Support for secession cuts across many lines, the poll found, but the West and Southwest, where the vision of rugged individualism still draws praise, seemed more inclined to back separation than the staid New England area. Younger and poorer folks were more likely to want to run for the exit.

Politically, conservatives and Republicans seem to like the idea of leaving more than Democrats. Among people who said they identified with the tea party, supporters of secession were actually in the majority, with 53 percent.

Before you start thinking about flipping around the nation’s motto from E pluribus unum to E unum pluribus, consider that the United States has long been a country having to cope with sectional, emotional, economic, racial and gender splits.

Hostilities between the North and South grated even as everyone was fighting the British, culminated in the Civil War, and, some would argue, continue to simmer. The expansion westward meant expanding the range of disputes between a frontier and the folks back on the East Coast.

The exact wording of the question was, “Do you support or oppose the idea of your state peacefully withdrawing from the United States of America and the federal government?”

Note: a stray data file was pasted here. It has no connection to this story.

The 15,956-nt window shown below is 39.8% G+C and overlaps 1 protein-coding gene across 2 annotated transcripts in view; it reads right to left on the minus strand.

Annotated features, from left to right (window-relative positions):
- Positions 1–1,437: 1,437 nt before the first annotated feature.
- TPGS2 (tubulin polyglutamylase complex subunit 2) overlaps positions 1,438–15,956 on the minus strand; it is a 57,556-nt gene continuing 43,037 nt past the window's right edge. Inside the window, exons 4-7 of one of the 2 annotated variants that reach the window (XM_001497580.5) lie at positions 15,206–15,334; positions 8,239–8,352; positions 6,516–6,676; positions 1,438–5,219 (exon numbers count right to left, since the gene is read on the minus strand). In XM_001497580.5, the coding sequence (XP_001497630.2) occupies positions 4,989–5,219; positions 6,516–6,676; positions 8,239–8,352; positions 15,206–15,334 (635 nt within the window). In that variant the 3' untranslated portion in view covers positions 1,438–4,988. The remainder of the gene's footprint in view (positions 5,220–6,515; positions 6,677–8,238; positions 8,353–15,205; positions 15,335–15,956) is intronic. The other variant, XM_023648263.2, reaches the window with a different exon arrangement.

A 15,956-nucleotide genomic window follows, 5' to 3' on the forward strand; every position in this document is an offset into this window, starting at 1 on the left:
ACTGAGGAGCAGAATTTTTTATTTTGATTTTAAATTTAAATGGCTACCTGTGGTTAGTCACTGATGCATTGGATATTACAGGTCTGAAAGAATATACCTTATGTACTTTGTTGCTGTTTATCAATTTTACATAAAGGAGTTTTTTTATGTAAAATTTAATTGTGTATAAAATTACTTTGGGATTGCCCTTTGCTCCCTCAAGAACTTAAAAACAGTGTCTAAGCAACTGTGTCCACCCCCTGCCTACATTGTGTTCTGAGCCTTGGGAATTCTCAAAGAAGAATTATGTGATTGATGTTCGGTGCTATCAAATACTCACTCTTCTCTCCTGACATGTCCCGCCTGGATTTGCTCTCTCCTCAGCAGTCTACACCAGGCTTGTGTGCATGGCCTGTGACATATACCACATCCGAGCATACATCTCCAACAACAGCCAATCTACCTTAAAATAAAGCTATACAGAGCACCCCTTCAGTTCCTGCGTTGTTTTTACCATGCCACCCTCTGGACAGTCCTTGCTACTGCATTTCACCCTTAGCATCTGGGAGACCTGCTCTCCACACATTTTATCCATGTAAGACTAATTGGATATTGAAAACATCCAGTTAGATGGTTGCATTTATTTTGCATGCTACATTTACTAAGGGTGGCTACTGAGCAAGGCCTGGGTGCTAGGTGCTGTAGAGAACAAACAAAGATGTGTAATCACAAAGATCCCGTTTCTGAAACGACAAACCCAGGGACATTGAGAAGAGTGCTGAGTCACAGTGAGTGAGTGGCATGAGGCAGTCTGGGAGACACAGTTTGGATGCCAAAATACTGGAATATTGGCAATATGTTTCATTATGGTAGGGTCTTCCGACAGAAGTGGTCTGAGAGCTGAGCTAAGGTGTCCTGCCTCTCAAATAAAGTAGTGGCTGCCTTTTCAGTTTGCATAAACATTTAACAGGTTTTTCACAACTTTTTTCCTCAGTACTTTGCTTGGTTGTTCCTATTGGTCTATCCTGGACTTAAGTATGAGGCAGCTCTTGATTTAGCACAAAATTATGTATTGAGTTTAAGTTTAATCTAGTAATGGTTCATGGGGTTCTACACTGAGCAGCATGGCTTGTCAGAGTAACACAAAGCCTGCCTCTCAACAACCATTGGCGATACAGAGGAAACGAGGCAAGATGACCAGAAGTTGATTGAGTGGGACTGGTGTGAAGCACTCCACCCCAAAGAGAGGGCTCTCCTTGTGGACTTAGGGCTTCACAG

The poll has a margin of error of 1.2 percentage points.


If there's a secession, I hope SC goes with Texas.


Me too. What are you free-loading necks waiting on?!


Sent from my iPhone using Tapatalk


I thought of you on Friday. I had a connecting flight at the Newark airport. I looked around and thought "wow, what a sh!t hole NY/NJ is." I'm glad folks like yourself find it appealing and are happy there.

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PostPosted: Sun Sep 21, 2014 8:35 pm 
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UpstateSCHokie wrote:
ip_law-hokie wrote:
UpstateSCHokie wrote:
RWNJ wrote:
If we ever get a president like this again, I would definitely favor secession. And I think the combo of NM, AZ and TX would be a good start.

Nearly one out of four Americans is so fed up with Washington that they are prepared to not take it anymore and would favor their state breaking away from the rest of the United States.